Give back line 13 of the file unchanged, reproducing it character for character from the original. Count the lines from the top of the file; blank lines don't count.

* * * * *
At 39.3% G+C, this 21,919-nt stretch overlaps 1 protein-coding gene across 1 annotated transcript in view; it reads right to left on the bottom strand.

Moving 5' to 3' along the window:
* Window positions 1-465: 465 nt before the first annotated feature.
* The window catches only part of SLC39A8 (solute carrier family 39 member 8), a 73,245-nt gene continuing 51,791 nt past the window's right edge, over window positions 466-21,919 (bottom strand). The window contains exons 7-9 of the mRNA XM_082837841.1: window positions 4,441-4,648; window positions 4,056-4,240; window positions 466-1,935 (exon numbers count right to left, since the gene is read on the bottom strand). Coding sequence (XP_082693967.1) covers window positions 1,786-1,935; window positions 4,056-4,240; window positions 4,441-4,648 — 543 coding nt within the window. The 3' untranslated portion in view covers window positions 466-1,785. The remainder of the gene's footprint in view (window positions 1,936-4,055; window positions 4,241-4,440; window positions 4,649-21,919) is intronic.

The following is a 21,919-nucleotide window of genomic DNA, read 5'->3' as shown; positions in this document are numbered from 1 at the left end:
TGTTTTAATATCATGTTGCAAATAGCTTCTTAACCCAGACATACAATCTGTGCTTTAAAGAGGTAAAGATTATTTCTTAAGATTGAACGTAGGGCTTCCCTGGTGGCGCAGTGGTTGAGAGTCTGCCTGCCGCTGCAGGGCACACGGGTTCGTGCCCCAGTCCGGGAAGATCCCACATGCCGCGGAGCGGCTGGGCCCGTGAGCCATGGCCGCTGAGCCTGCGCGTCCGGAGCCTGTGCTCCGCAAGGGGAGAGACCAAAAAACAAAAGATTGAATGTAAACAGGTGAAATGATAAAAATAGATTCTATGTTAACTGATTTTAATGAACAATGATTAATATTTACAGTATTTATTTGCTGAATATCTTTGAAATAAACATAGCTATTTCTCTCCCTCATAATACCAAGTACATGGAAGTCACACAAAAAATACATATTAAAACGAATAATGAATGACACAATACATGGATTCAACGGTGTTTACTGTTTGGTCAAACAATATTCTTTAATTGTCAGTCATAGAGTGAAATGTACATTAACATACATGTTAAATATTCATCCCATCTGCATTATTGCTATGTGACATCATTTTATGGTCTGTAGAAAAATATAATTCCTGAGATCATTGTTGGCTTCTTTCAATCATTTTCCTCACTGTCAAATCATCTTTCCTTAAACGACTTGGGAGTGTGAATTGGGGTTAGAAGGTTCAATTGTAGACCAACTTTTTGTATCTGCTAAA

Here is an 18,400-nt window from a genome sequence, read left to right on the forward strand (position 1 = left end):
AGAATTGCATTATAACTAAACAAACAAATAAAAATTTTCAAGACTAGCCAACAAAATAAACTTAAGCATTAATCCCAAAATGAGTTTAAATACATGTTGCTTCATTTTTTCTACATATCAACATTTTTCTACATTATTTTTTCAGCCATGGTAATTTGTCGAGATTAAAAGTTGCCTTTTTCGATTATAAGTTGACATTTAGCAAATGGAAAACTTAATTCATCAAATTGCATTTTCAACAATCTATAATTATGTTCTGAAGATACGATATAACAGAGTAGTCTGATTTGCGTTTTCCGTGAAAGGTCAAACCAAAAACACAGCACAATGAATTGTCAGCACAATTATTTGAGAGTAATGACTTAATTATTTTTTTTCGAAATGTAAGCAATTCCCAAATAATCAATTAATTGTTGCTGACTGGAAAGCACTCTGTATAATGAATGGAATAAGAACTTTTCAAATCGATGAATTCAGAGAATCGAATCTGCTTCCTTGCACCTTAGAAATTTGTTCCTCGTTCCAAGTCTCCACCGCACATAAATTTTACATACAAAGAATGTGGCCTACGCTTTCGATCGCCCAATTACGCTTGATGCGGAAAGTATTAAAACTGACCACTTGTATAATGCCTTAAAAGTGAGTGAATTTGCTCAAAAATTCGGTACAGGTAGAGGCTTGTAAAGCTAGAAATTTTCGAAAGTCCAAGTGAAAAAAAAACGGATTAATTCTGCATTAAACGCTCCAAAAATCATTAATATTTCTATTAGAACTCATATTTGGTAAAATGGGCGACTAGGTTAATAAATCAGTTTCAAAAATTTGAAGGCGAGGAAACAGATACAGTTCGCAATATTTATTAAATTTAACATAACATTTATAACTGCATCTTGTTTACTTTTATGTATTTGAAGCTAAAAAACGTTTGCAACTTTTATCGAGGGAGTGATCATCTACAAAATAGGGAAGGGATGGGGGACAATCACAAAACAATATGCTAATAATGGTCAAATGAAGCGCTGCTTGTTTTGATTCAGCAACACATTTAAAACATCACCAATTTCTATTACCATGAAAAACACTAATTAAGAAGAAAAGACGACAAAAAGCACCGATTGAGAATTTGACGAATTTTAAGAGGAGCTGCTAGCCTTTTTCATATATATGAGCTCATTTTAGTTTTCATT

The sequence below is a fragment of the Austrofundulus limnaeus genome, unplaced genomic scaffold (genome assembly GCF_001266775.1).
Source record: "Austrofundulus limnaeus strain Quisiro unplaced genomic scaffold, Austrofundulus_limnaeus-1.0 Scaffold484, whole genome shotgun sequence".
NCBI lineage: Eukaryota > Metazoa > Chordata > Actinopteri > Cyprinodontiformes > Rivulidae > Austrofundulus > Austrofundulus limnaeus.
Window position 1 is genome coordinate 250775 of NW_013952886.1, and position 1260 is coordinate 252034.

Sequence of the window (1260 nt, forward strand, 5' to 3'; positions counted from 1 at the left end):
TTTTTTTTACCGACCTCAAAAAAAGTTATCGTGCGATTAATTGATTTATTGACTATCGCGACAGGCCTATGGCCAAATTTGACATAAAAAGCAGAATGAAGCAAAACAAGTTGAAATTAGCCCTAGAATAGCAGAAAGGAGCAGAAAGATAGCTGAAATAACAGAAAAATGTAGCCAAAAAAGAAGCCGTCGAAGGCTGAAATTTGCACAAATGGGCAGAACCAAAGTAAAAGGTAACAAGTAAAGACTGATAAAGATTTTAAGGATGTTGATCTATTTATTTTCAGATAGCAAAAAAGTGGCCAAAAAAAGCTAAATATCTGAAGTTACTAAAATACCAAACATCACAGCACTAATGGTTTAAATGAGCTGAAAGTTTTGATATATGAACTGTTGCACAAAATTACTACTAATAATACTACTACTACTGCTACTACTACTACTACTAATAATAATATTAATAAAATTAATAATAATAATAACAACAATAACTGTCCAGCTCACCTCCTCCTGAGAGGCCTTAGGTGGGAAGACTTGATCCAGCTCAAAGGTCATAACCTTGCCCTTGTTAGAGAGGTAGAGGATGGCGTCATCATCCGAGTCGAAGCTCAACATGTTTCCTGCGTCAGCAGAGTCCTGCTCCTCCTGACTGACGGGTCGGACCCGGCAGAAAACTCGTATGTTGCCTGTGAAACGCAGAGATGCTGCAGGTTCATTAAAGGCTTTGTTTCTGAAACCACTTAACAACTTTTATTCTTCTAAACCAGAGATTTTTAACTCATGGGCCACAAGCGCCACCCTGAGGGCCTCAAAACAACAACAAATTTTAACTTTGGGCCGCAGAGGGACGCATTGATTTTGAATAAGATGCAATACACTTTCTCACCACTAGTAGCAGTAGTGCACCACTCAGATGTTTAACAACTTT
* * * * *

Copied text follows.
Sequence of the window (1260 nt, forward strand, 5' to 3'; positions counted from 1 at the left end):